Following our petition with 1400 names calling for greater recycling of the city’s waste, Birmingham Friends of the Earth was keen to see the City Council’s latest attempt at a Waste Strategy, which came out this summer. Disappointingly, it did not say what the council will actually do when their waste contract with Veolia expires in 2018, but it offered eight statements or principles that people were invited to endorse or comment upon. Consultation finished 31 July and we did our best to see that residents knew in time to make their response.
The strategy proposes moving from 30% waste recycled, as at present, to 70%, which we agreed with, noting that some authorities are already virtually at 70% recycling. However, the strategy also involves generating electricity by burning waste, in competition with real power stations burning a real fuel. We pointed out that recycling 70% of waste would mean diverting the organics to composting, the paper, card and plastic to recycling, so the residue will be stuff that doesn’t burn. The incinerator at Tyseley was designed to burn all of the council’s waste and it couldn’t continue in a recycling economy. I made this point in a webcast with Cabinet member Lisa Trickett, who said she would not sign any contract that works against recycling – the first time any senior councillor has said this.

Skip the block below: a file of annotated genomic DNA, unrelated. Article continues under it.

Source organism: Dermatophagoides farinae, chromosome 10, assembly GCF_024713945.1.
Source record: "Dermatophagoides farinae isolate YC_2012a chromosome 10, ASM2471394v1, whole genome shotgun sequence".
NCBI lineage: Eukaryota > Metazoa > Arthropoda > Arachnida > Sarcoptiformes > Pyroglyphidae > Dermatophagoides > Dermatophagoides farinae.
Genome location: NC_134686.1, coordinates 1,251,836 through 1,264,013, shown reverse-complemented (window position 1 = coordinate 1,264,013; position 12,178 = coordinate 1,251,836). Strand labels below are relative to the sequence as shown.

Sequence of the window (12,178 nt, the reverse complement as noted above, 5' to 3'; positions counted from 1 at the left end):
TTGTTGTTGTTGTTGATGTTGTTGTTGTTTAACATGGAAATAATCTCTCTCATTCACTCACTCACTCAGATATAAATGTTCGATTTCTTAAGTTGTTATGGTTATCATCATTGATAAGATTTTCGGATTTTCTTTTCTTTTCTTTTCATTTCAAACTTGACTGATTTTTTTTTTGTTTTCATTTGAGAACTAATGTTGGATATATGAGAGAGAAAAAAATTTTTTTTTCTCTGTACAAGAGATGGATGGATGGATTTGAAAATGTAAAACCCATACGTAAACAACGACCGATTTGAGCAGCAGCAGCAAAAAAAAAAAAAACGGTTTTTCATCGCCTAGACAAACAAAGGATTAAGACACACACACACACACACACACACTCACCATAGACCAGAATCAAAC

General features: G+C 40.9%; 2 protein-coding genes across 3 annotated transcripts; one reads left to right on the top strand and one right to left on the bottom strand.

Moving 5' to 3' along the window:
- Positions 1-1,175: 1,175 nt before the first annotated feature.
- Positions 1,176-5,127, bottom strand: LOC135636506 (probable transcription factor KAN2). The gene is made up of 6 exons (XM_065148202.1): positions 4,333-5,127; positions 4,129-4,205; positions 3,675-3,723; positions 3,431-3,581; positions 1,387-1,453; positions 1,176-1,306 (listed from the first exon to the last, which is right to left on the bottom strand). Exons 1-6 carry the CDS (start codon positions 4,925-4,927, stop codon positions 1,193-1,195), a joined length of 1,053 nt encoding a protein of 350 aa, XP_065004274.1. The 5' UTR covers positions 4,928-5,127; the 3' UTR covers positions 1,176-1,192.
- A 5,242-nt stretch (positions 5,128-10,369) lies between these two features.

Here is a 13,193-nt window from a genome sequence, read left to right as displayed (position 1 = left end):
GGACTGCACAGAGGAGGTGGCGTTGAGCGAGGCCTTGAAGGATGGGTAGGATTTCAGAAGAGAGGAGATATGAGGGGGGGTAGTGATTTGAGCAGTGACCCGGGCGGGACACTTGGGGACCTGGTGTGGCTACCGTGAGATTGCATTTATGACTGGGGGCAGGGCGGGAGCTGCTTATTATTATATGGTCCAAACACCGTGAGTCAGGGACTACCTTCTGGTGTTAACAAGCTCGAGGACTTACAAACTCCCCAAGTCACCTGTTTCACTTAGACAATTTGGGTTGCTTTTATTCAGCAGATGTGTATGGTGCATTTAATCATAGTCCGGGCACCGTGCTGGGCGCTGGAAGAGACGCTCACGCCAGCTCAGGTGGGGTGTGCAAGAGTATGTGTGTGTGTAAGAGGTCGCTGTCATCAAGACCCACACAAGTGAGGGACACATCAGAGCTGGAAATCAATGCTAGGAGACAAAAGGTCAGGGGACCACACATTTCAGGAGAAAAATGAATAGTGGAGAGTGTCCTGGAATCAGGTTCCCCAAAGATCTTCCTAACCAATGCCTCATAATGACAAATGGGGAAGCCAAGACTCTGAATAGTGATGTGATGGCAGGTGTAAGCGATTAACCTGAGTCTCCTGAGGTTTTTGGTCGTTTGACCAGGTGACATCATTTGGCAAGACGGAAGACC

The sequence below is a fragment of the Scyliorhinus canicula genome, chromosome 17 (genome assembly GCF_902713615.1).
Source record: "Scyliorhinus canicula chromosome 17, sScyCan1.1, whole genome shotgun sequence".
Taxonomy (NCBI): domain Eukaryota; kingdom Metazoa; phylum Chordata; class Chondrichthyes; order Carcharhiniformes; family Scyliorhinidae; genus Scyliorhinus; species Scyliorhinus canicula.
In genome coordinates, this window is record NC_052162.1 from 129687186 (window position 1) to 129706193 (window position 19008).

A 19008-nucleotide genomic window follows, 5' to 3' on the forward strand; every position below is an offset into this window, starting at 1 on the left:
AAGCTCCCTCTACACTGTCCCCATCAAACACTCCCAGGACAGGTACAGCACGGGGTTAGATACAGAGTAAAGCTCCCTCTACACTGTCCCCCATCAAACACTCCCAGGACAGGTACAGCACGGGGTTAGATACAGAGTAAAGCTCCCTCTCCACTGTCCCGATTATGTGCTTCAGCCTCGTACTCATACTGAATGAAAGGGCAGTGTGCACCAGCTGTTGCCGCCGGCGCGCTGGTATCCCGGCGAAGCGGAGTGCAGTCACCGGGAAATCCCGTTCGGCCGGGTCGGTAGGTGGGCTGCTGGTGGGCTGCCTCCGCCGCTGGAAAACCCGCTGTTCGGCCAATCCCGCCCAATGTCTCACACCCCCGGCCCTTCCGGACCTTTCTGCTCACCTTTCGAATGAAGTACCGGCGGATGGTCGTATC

Food waste collection that we proposed is in the new strategy, as a possibility at least. There is a new Recycling Programme Manager who is to write a recycling and re-use plan – the first for Birmingham. It does seem that there is finally a real debate going on in the council about what a realistic future for waste would look like. We will watch closely and report on any progress.